ID card bill to test new government

The government insisted before the election that it would bring its ID card bill back as a priority, but will it manage to get it through?

The government's controversial identity cards plan looks set to be one of the first tests of Tony Blair's vastly reduced parliamentary majority after leading the Labour Party to victory in a third successive General Election.

The majority — down from 166 seats in 2001 to a likely 66 seats — means that any renewed opposition to the ID cards proposal could lead to the bill being either watered down or voted down.

The Identity Cards Bill was passed by 224 votes to 64 in its third reading in the House of Commons but scrapped by the government before it reached the House of Lords after running out of legislative time before the election.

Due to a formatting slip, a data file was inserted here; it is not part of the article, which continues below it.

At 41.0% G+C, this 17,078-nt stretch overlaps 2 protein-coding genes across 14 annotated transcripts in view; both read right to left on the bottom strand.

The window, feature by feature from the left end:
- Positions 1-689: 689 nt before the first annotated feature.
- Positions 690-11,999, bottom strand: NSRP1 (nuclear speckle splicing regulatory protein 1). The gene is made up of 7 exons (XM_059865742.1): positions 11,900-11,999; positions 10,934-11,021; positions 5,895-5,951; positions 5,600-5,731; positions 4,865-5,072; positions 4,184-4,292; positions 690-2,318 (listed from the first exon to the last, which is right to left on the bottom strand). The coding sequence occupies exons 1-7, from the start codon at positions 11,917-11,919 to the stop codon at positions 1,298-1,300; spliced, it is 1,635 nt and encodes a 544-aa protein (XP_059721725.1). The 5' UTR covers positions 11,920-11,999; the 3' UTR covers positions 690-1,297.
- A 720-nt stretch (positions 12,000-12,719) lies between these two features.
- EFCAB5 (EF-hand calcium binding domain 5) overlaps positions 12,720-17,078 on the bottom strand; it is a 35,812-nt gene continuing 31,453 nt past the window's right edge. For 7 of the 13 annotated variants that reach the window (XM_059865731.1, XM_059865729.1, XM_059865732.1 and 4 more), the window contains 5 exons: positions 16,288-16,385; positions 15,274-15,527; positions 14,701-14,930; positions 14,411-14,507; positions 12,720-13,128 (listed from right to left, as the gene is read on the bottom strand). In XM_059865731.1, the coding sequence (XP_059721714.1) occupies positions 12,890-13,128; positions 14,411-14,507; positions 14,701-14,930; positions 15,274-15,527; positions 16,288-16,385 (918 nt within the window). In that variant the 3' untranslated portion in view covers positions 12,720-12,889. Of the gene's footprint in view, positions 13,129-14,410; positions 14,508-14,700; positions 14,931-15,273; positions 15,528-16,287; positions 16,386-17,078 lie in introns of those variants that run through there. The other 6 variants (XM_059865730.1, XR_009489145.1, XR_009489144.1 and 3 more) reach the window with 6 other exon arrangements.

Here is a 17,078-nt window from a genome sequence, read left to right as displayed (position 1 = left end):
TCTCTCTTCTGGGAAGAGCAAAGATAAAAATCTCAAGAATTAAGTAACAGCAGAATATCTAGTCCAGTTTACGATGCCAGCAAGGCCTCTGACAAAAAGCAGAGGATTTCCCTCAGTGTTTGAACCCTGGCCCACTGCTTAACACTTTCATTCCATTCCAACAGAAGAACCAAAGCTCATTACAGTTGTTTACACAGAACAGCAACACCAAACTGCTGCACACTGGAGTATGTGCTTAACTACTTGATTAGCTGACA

Any new bill may not face such a comfortable passage through parliament in light of Labour's reduced majority. More worryingly for Blair, most of the MPs who opposed it last time have been re-elected.

Out of the 19 Labour MPs who voted against the government, 16 have been returned to parliament (with the remaining three standing down), while all 10 of the Conservative MPs who defied Michael Howard's instruction to abstain and instead voted with the Labour rebels have been re-elected. Other anti-ID card MPs who also won seats last night include Labour outcast George Galloway — now of the Respect coalition &mdash and Wyre Forest Independent Richard Taylor.

Much will depend on whether the Conservatives — who first voted for ID cards and then abstained in the last vote — decide to pick their first fight with a weakened Labour government and follow the Liberal Democrats in opposing any new bill.

Eric Woods, analyst at Ovum, said the government may be forced to think again on ID cards.

"One significant casualty of the reduced majority could be the ID card programme. The government may be forced to adapt its ID card legislation significantly, if not drop it altogether, by its reduced majority," he said.